5 things I never knew until I sang with my alzheimer mom

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I learned and relearned a lifetime of lessons during the ten years I cared for my mom who lived with Alzheimer disease. She died on August 17, 2016. I was there; it was a blessing. She was an amazing woman.

Here are five things I “never knew” specifically related to music:

1) Golden oldies are golden for a reason

“Pinkie Patti” remembered the words to literally hundreds of songs. I learned a handful of them simply from singing them over and over and over again with her. I never dreamed I would sing Down in the Valley four or five or sometimes more times a day. But I did! I’m grateful I’ve grown to love and appreciate the beauty and simplicity of many of old tunes I previously didn’t even know existed. Want to connect with people who live with dementia? Learn the tunes they love. Simple really.

2) Music is reborn and recreated over and over

Mom didn’t “learn” to play the piano until she was 83. Here’s she is with Eric playing and singing ’Til There Was You (June 14, 2014) a song originally sung by Shirley Jones in the movie The Music Man (I remember watching it on TV as a child!), and which was later covered by The Beatles:

The lyrics are at the bottom of the post; it’s one of my favourite “Pinkie Patti” tunes.

3) How well one sings doesn’t matter

I never used to sing in public. Ever! I sang in the shower, and in the car with the radio on full blast, but only when I was alone. I still don’t know how to sing really, but it doesn’t matter much anymore. What mattered when I sang with Mom (which was every day for five years until two days before she died), it helped her to remember the words and encouraged her to sing too. Singing with her was an important way to keep her language skills alive and to keep her connected to something she loved, as well as engaged with live. The power of music is unparalleled in helping many people who live with dementia.

In the video below, Mom and I sing My Wild Irish Rose on June 12, 2014. Unfortunately, her ability to fully engage with the music and her surroundings was noticeably dulled by the antipsychotic medications she was being given. The bruise around her left eye was sustained from a fall, another result of the antipsychotic medication. It’s proven that reducing the use of antipsychotic medications in elderly people has multiple benefits including reducing falls.

4) A little bit of music delivers a whole lot of healing

When I first began to care for Mom full time in 2011 we listened to her favourite Nat King Cole album virtually every day. We danced by the fireplace in her den to Send for Me  and we sang Mona Lisa more times than I can count. Those are beautiful memories. During the decade I cared for Mom in various ways, I witnessed the healing power of music during sessions which have brought both Mom and myself great joy. Not only did Mom enjoy the sessions in the moment, she was also more alert, more engaged and happier afterward. The healing power of music is well documented. Here are ten specific ways to use it with dementia.

5) Music is deeply embedded in our psyches/memories

They say hearing is one of the last things we lose in the process of dying, and that people who appear completely unaware in the final days before death can still hear and comprehend what is being said around them. During our healing piano sessions with Eric, I saw music unlock memories, language skills and lyrics that would otherwise be unavailable to Mom, so I know from personal experience how deeply music is rooted in our core.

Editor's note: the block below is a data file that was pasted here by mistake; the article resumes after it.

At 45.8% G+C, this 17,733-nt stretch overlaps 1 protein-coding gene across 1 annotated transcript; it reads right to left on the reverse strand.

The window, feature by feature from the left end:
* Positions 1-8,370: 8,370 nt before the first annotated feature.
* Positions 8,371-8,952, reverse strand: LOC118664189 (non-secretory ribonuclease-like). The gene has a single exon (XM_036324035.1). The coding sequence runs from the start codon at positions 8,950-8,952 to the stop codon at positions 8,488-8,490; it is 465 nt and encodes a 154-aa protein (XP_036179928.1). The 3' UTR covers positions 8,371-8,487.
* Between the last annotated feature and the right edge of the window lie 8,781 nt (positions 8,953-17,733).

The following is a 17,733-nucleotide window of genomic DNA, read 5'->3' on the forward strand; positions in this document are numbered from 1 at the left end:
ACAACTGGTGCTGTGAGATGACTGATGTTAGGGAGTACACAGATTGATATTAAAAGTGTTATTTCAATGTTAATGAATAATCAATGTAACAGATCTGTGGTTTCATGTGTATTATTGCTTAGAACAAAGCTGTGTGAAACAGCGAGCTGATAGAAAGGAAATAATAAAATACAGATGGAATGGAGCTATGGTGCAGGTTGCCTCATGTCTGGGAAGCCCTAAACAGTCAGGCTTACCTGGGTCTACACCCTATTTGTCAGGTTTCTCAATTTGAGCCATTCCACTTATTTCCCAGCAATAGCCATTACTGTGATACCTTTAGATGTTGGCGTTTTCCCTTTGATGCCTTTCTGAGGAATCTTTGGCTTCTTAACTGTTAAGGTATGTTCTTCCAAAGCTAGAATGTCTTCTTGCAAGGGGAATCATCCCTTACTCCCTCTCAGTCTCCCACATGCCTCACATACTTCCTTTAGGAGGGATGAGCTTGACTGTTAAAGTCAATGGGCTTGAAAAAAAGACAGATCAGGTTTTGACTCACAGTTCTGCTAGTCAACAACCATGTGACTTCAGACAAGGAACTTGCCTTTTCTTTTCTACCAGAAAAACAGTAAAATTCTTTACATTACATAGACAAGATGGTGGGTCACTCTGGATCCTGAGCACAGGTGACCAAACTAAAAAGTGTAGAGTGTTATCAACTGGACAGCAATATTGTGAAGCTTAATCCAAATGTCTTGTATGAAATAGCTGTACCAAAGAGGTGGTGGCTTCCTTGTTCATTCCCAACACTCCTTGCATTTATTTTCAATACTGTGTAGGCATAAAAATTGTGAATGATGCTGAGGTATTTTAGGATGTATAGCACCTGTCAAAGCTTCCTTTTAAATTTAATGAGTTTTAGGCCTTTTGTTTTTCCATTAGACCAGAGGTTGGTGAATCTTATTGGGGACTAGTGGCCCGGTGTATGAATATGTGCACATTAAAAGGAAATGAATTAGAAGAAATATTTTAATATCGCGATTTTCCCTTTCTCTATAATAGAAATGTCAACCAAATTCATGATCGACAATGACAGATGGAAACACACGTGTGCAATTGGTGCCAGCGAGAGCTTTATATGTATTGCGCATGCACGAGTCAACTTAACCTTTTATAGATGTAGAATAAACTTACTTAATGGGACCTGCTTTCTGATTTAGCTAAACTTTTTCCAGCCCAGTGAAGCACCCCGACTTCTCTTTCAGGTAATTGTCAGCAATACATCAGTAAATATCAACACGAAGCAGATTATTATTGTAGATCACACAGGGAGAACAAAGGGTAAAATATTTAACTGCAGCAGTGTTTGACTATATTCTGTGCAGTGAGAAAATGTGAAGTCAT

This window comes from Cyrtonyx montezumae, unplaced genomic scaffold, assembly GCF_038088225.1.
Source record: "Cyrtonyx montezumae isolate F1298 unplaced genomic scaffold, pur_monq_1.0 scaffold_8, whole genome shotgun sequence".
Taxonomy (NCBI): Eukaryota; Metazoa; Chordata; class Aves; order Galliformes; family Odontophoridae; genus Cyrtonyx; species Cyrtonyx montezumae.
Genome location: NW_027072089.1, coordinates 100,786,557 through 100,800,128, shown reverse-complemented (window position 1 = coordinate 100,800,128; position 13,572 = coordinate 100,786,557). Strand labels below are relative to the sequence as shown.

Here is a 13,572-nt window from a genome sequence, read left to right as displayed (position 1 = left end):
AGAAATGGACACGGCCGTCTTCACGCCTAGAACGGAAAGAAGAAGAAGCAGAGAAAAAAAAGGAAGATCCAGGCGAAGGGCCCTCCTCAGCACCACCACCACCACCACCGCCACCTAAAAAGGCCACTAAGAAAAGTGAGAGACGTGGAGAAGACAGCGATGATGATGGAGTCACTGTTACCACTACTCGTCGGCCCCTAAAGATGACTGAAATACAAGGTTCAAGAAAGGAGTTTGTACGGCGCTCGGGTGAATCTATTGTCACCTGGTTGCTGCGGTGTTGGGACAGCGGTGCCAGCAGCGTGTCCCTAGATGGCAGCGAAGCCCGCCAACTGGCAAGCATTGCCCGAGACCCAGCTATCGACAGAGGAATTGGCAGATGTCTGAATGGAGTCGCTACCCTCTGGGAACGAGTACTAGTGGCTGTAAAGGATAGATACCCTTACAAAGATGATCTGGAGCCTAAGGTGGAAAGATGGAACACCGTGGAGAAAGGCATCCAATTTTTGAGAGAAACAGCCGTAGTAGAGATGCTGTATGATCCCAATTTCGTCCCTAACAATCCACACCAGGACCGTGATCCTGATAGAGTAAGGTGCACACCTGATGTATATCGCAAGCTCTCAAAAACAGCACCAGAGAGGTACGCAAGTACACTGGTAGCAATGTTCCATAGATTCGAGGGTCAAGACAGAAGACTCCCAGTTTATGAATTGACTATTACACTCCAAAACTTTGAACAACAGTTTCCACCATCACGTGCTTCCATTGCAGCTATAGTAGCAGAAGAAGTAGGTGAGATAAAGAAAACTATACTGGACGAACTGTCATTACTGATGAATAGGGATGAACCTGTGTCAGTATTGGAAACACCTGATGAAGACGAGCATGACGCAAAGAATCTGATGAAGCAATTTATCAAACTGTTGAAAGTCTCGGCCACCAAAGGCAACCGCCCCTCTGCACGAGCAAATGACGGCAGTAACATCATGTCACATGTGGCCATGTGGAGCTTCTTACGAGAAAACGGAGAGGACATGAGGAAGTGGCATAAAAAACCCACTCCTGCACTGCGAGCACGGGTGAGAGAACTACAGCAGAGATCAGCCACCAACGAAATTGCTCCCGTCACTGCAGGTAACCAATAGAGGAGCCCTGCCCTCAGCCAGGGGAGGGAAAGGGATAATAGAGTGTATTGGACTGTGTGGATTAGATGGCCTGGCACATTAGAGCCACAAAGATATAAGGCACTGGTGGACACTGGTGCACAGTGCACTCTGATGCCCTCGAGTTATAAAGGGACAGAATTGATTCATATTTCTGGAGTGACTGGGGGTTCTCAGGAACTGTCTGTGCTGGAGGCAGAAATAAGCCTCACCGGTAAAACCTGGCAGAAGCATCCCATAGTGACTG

I’m so grateful for the role music played in helping me to bring moments of joy into Mom’s life, even when she become less and less able to enjoy other aspects of this world. I say with her up until two days before she died. I never knew…

“There was love all around
But I never heard it singing
No, I never heard it at all
Till there was you!”

I never knew…

 

’Til There Was You

There were bells on the hill
But I never heard them ringing,
No, I never heard them at all
‘Til there was you.

There were birds in the sky
But I never saw them winging
No, I never saw them at all
‘Til there was you.

And there was music,
And there were wonderful roses,
They tell me,
In sweet fragrant meadows of dawn, and dew.

There was love all around
But I never heard it singing
No, I never heard it at all
‘Til there was you!

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10 Comments

  1. Oh, I am so sorry for your loss! I want to thank you for taking me and many others on this journey with you and your mom. I feel privileged to have known her through you. Blessings and Peace to you and to your mom.

    • Thanks Karen, I’ve got plenty more stories to share and will continue to do so to honour my mom, her fierce spirit and the journey she and I navigated in her final years. I’ve only just begun <3

  2. Lorrie Beauchamp on

    This is so true with my parents…my Dad sometimes sobs when I play his favourite old tunes, as if he’s visiting a familiar yet heartbreaking past. My Mom will get up and dance with him, and they turn and twist together as they have for over 60 years. It would be a mistake to imagine them doing this with a lot of animated joy; they do it woodenly and haltingly, as they try to reconnect with their old memories. It’s beautiful, of course, because it makes them feel young again and it takes them back to a time when the future was infinite. It distracts them from the daily challenges they face, and lights up a part of their brain that is mercilessly unaffected.

    Thank you for sharing these touching videos. As you say, Susan, music is a simple solution. And a universal one. The show must go on!

  3. I always enjoy seeing you engaging with your mom. I hope I too can be as strong around the people with dementia that I meet.

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